Last week was my focus on safety post. Gas furnace safety is something that’s always on my mind. That’s not because gas furnaces are normally dangerous. But they do have the potential to become dangerous if people don’t remember to keep them regularly maintained and always call for our professionals when it’s time for repairs. Doing combustion analysis is only one part of the ways that our team works hard to make sure that the gas furnace in your house keeps your family warm and safe.
I’d like to focus on that whole “call for repairs” thing. If a furnace simply stops working, you’ll know it’s time to call someone to repair it. You don’t need a dog with a blog to tell you that! But there are other indications that a gas furnace is having trouble that people often ignore, hoping it will somehow just “take care of itself.” It won’t.
Contact us when you notice the following with your gas furnace:
- Weird noises: What counts as “weird”? Simply put, anything that you don’t expect to hear when the furnace is running. These include shrieking and grinding (probably motor troubles), clanging and rattling (maybe something is loose in the air handlers), booms (delays with the burners firing), and clicking (many options, but the worst is cracks in the heat exchanger).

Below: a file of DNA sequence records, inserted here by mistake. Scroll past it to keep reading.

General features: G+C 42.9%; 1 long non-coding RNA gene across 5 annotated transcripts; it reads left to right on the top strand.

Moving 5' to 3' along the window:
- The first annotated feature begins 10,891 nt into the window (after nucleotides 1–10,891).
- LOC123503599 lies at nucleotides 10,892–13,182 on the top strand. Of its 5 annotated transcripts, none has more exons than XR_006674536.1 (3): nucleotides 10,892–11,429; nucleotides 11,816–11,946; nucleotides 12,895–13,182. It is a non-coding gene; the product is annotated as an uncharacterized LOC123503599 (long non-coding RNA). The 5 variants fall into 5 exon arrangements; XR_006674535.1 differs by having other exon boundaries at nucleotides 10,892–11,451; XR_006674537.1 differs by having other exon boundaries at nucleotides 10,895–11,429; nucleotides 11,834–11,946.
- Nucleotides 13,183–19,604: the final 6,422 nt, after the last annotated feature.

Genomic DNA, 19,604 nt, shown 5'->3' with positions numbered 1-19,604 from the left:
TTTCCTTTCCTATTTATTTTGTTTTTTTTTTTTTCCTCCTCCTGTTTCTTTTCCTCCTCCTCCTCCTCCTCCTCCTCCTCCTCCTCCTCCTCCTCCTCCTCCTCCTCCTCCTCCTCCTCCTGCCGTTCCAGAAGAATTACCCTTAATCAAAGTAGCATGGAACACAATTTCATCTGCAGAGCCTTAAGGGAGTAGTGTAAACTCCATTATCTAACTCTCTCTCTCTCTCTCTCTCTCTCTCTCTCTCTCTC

- Uneven heating: Is one of the rooms in the house chillier than the rest. Don’t shut the door and decide you’ll just ignore that room for the time being. Cold spots in a house usually mean the heating system is losing power. It could also be trouble with the ductwork.
- Gas bills are getting scary: And I mean “too expensive” scary. I hope you keep good track of your heating bills each winter, because comparing them can quickly point out where something is going wrong. You can expect to pay more if the price of gas has increased, or if more people are living in your house. But if bills are rising without a reason that you can tell, it’s probably the fault of the furnace.
MK Russell & Abbott is here to help keep you warm in Alcoa and throughout Blount County. We’re ready to repair your gas furnace—or replace it with a new one.